The committee started meeting late last year after questions were raised about multiple events taking place downtown on the same weekend. There were also concerns raised about charging for admission to downtown streets and sidewalks during the annual Blues at the Crossroads event.

As of Monday, the committee had only received street closing guidelines only from Evansville. More were expected, said Bill Lower, president of the Board of Works, which forms the core of the street closing committee. The committee also includes representatives of Downtown Terre Haute Inc. and the Convention and Visitors Bureau.



TERRE HAUTE

Parks promote Leave No Trace program

The Vigo County Parks and Recreation Department, in partnership with the Hoosier Backcountry Horsemen, plans to offer a Leave No Trace Environmental Ethics Youth Program to interested area fifth-graders beginning in February, at Fowler Park, 3000 E. Oregon Church Road.

The Leave No Trace environmental ethics program teaches proper methods for exploring and preserving nature. The program focuses on seven principles: plan ahead and prepare; travel and camp on durable surfaces; dispose of waste properly; leave what you find; minimize campfire impacts; respect wildlife; and be considerate of other visitors.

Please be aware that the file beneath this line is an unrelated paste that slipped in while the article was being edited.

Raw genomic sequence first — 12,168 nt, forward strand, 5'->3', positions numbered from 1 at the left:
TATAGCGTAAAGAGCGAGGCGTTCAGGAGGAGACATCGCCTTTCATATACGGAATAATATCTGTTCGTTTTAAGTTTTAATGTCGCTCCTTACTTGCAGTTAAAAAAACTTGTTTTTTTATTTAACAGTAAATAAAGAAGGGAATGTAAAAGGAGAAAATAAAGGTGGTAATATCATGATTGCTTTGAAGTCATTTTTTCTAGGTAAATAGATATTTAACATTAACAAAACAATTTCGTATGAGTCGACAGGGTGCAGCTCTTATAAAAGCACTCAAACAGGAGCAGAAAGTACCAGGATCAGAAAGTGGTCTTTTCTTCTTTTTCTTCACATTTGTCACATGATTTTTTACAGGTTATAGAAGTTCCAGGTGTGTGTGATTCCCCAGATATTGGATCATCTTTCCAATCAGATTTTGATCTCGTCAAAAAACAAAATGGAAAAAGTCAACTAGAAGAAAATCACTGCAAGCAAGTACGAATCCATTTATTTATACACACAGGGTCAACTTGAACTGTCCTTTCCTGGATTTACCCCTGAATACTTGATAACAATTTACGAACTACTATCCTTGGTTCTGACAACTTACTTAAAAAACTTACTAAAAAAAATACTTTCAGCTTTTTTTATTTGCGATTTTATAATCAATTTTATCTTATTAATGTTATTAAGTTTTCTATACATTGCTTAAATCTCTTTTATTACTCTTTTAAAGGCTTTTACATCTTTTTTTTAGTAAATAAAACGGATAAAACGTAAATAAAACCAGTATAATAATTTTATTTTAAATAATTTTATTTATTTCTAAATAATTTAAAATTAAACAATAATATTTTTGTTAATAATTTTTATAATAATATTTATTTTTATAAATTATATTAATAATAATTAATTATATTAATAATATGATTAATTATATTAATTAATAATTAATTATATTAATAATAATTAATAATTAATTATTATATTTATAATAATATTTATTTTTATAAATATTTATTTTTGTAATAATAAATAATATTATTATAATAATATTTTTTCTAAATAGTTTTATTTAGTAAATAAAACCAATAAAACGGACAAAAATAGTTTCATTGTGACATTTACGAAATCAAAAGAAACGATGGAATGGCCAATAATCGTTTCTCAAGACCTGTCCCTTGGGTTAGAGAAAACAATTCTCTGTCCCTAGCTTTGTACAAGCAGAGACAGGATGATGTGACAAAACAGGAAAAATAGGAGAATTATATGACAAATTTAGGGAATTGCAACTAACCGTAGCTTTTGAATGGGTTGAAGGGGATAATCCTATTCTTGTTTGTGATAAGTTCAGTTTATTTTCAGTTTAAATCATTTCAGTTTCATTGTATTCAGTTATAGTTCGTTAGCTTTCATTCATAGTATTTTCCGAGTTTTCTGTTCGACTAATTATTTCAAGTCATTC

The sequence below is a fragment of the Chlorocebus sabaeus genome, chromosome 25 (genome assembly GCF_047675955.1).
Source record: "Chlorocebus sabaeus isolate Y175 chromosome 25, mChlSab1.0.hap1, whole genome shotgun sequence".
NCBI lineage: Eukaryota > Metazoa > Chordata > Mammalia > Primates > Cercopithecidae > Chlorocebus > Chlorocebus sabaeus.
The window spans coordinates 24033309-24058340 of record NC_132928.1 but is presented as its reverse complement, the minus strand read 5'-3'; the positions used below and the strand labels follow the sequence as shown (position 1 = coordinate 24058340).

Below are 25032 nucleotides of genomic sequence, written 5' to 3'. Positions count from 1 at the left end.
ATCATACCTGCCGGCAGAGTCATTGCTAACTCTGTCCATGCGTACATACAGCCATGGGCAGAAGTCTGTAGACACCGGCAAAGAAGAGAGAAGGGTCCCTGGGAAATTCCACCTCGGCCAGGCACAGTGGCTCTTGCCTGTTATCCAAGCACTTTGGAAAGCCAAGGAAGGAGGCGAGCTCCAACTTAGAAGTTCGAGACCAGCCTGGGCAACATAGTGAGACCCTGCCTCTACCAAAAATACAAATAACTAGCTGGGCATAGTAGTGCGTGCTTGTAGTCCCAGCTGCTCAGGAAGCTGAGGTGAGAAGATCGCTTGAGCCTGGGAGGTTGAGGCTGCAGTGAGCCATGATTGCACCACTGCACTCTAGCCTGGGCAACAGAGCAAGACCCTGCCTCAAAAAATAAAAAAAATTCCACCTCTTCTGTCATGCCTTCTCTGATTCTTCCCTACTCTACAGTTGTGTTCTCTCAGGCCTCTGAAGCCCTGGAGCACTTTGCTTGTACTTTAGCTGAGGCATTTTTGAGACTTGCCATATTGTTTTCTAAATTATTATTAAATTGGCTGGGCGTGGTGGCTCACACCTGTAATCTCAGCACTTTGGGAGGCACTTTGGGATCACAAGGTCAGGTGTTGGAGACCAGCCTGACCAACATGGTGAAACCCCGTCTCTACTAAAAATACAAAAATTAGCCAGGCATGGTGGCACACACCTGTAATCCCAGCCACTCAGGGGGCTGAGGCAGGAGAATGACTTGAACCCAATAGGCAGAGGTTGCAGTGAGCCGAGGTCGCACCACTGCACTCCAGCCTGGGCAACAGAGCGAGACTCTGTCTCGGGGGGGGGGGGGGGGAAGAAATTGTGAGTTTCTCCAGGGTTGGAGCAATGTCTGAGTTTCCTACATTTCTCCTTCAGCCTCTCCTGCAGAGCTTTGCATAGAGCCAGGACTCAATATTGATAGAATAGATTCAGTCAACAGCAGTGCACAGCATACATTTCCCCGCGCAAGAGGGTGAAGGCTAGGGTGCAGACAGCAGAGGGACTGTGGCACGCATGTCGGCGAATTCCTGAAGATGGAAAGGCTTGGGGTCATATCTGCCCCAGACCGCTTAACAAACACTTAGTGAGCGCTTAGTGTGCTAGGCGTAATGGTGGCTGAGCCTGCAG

The program will run from 6:30 to 7:30 p.m. every Thursday  from Feb. 9 to April 19, except for during the Vigo County School Corp.’s spring break on April 5. Pre-registration is required and includes a $10 participation fee.

More information, including registration packets, can be obtained from the Vigo County Parks and Recreation Department office in the County Annex Building at 155 Oak St., by calling (812) 462-3392, or emailing parks.intern@vigocounty.in.gov.

The Leave No Trace Center for Outdoor Ethics teaches people how to enjoy the outdoors responsibly. To learn more, visit www.lnt.org.



BLACKHAWK

Van slides off road in fog

Heavy fog played a role in a single-car crash that injured a Terre Haute woman Sunday night.